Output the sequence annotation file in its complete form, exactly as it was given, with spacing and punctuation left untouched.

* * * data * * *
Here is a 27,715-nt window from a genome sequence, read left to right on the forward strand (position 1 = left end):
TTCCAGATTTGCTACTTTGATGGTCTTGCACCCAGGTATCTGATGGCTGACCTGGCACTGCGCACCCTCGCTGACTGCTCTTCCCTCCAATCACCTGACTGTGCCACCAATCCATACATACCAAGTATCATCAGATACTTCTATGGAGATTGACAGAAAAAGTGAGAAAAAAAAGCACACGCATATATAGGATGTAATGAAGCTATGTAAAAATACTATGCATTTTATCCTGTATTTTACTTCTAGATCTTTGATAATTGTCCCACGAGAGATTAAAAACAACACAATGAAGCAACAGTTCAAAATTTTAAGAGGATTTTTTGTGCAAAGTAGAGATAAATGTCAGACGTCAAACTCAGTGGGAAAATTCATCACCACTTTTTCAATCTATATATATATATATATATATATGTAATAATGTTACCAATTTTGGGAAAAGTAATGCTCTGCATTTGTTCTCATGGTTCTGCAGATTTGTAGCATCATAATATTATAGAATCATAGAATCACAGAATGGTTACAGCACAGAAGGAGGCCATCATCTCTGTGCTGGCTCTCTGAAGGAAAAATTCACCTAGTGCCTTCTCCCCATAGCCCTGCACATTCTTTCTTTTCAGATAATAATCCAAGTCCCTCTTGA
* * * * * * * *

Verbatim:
Here is a 27,715-nt window from a genome sequence, read left to right on the forward strand (position 1 = left end):
TTCCAGATTTGCTACTTTGATGGTCTTGCACCCAGGTATCTGATGGCTGACCTGGCACTGCGCACCCTCGCTGACTGCTCTTCCCTCCAATCACCTGACTGTGCCACCAATCCATACATACCAAGTATCATCAGATACTTCTATGGAGATTGACAGAAAAAGTGAGAAAAAAAAGCACACGCATATATAGGATGTAATGAAGCTATGTAAAAATACTATGCATTTTATCCTGTATTTTACTTCTAGATCTTTGATAATTGTCCCACGAGAGATTAAAAACAACACAATGAAGCAACAGTTCAAAATTTTAAGAGGATTTTTTGTGCAAAGTAGAGATAAATGTCAGACGTCAAACTCAGTGGGAAAATTCATCACCACTTTTTCAATCTATATATATATATATATATATATGTAATAATGTTACCAATTTTGGGAAAAGTAATGCTCTGCATTTGTTCTCATGGTTCTGCAGATTTGTAGCATCATAATATTATAGAATCATAGAATCACAGAATGGTTACAGCACAGAAGGAGGCCATCATCTCTGTGCTGGCTCTCTGAAGGAAAAATTCACCTAGTGCCTTCTCCCCATAGCCCTGCACATTCTTTCTTTTCAGATAATAATCCAAGTCCCTCTTGA